ANZ has launched a sustainability-linked derivatives product, available in Australia, Hong Kong, Japan and Singapore. The product includes swaps, forwards, cross currency swaps, interest rate and foreign exchange options executed alongside sustainability-linked bonds or loans. The pricing component of the derivatives will be tied to the SPTs of the underlying bond or loan.
South African Real Estate Investment Trust, Redefine Properties, has issued a R1bn (€58.5m) three-year sustainability-linked bond with an interest rate based on whether it can reduce its Scope 1 and 2 emissions by 10% and its water usage by 5.1% by 2023, and increase its solar energy generation by 25% over the same period.
Cofinimmo has signed a €25m sustainability-linked loan with Spanish bank BBVA – its first deal in Belgium. The interest rate on the deal will rise or fall based on the property company’s performance against set energy intensity targets.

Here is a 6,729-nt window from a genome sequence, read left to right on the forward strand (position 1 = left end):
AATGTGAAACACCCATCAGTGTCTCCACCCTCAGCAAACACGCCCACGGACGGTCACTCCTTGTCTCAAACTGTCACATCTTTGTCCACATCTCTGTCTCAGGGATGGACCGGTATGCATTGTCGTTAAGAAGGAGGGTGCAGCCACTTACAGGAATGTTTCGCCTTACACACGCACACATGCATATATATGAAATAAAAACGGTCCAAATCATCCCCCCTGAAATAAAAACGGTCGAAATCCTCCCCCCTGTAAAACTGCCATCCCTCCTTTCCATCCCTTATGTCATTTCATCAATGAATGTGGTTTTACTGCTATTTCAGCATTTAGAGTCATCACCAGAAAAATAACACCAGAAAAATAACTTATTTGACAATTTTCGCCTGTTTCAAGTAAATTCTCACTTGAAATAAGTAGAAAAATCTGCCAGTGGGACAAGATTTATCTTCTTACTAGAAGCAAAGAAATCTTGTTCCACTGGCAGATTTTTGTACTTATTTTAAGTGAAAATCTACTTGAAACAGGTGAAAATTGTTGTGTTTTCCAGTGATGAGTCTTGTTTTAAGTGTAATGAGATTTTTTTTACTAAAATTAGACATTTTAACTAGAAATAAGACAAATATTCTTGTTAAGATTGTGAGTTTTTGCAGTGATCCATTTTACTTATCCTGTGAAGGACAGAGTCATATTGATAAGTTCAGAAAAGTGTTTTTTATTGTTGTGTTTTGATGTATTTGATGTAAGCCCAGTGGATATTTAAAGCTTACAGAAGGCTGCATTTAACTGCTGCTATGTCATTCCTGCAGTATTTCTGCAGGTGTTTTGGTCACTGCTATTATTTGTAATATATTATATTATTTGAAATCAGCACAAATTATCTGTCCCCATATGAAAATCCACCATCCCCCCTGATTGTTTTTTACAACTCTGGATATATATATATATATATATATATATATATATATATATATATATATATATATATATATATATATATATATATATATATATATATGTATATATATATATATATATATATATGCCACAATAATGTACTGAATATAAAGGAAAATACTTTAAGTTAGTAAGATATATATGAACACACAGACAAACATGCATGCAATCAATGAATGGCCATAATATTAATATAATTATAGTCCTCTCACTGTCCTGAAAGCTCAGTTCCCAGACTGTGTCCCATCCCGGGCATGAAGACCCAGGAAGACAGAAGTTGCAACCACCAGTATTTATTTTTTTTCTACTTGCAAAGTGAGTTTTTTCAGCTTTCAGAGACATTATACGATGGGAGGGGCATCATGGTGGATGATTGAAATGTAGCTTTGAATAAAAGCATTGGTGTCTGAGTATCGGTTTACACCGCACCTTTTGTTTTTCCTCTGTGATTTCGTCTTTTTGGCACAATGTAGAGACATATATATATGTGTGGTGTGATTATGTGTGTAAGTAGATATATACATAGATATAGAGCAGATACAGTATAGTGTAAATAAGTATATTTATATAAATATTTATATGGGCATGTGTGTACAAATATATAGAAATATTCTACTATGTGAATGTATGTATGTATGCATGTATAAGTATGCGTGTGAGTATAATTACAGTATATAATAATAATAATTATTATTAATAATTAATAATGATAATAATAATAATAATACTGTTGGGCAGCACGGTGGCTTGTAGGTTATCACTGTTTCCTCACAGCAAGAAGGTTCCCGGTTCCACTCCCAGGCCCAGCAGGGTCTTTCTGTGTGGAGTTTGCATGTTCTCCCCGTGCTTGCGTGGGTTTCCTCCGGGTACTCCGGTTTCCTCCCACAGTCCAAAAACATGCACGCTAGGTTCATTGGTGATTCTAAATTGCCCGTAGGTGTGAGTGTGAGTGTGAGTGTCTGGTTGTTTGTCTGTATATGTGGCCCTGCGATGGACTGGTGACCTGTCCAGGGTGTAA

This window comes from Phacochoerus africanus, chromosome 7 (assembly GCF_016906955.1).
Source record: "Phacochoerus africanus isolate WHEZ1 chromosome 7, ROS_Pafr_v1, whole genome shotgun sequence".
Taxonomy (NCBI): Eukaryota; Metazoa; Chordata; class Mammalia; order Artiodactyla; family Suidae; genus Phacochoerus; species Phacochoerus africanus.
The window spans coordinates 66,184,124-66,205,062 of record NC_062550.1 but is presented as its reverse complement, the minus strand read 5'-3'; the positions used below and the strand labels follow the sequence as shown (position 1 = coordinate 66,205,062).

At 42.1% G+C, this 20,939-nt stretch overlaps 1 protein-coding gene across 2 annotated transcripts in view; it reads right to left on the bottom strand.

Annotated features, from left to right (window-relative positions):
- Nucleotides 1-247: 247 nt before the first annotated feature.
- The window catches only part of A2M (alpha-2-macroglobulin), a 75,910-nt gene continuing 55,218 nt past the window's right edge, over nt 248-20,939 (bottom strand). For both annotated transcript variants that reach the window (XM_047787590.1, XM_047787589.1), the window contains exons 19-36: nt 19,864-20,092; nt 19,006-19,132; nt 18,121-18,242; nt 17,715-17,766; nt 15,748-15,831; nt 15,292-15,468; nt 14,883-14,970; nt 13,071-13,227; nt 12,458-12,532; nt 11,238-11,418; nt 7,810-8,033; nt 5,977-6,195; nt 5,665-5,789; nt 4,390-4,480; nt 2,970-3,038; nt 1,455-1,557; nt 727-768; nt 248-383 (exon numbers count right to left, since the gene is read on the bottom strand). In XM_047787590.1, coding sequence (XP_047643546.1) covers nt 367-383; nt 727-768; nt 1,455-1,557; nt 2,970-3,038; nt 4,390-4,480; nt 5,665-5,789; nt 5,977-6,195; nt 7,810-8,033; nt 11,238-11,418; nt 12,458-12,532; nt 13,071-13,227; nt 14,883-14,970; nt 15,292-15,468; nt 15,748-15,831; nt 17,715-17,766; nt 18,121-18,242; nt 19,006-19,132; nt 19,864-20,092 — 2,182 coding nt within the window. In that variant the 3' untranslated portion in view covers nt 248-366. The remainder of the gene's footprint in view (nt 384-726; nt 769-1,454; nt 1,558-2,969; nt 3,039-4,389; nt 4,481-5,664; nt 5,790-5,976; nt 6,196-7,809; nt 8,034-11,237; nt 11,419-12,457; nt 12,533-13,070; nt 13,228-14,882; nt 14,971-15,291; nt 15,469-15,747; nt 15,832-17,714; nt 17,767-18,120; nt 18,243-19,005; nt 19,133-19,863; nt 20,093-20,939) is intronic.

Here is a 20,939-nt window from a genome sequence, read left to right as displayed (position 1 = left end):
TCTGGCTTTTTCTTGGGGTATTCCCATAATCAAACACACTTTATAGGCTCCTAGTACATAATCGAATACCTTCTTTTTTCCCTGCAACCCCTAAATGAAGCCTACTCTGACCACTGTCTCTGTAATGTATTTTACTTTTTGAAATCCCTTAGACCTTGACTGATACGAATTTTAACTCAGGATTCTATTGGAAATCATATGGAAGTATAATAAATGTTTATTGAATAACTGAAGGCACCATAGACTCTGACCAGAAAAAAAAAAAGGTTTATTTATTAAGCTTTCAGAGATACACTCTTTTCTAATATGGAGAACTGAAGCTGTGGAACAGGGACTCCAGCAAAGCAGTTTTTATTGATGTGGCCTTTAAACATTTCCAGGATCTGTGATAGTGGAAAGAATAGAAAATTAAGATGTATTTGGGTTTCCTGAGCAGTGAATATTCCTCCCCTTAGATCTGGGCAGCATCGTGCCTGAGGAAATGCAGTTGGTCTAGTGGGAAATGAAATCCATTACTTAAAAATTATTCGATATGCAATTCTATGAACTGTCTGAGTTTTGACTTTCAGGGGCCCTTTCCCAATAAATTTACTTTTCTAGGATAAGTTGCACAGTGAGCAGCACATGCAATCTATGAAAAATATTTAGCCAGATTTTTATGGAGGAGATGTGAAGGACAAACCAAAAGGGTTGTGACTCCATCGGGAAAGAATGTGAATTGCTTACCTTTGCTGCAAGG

India’s Acme Solar has raised $334m from a five-year bond which saw investor demand reach triple the supply. Just over half the 4.7% notes went to investors in Asia and the Pacific, while investors in EMEA and the Americas were allocated 22% each.
Louis Dreyfus’ Co Asia is seeking to raise $450m from a syndicated sustainability-linked loan. ANZ, Crédit Agricole, DBS, Standard Chartered and Société Générale are arranging the three-year loan, which pays 90bp over Libor. Louis Dreyfus will receive a 1bp reduction if it meets targets relating to reductions in CO2 emissions, electricity and water usage, and the amount of waste it sends to landfill.